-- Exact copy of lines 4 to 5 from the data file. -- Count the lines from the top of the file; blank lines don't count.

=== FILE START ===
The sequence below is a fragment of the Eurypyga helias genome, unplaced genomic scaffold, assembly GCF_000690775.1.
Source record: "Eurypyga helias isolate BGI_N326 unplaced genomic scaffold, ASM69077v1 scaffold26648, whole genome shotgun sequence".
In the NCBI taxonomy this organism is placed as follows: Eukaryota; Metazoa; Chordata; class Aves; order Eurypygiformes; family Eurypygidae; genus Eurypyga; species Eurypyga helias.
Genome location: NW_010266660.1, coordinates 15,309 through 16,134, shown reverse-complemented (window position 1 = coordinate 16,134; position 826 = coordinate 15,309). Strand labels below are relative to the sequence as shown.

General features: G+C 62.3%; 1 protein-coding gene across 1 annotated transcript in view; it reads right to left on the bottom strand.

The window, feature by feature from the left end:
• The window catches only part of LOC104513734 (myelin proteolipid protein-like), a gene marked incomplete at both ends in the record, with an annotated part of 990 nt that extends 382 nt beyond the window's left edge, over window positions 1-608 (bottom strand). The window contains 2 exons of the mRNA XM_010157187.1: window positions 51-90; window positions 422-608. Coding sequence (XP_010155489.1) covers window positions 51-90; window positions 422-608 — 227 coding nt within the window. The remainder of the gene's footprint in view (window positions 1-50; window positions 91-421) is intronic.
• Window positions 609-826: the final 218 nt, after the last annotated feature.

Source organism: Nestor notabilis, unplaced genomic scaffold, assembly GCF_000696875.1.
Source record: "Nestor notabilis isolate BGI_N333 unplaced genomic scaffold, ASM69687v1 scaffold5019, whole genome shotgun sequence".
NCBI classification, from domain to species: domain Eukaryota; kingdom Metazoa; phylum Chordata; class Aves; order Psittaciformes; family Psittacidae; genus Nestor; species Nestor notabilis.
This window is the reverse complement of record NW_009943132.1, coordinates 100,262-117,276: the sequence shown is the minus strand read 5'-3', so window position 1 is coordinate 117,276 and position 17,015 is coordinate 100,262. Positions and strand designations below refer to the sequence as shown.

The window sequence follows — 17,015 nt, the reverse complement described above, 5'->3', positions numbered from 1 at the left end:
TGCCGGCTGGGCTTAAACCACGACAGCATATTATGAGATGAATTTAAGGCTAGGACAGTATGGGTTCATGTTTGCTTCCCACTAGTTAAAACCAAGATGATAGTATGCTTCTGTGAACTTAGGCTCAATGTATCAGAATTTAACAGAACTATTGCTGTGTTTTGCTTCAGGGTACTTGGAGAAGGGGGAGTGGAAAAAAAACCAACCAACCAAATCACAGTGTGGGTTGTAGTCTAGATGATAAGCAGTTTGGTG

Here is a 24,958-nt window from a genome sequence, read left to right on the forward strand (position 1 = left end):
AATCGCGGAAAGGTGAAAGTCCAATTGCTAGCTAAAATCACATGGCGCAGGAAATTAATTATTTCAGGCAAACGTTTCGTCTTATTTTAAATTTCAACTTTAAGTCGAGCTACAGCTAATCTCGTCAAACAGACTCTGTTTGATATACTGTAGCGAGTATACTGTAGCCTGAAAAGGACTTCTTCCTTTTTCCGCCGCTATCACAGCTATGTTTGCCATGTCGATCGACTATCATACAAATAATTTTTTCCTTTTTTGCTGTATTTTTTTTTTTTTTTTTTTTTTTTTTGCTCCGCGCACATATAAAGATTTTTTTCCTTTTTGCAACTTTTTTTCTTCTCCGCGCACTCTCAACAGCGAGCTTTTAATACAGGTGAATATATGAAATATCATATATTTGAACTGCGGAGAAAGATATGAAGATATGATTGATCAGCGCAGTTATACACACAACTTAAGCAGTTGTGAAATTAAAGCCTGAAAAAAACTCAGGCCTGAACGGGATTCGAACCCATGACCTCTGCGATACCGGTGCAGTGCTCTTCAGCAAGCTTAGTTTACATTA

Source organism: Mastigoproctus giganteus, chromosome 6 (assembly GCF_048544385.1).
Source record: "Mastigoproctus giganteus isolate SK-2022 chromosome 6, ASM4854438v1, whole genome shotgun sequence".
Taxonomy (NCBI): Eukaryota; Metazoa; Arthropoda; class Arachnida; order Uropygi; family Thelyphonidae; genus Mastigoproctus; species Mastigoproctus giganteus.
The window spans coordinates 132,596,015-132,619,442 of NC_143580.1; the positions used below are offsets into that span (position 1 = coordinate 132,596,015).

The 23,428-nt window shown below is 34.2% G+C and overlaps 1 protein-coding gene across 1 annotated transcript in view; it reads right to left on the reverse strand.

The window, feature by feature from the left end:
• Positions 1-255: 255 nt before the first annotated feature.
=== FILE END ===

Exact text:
Genome location: NW_010266660.1, coordinates 15,309 through 16,134, shown reverse-complemented (window position 1 = coordinate 16,134; position 826 = coordinate 15,309). Strand labels below are relative to the sequence as shown.

General features: G+C 62.3%; 1 protein-coding gene across 1 annotated transcript in view; it reads right to left on the bottom strand.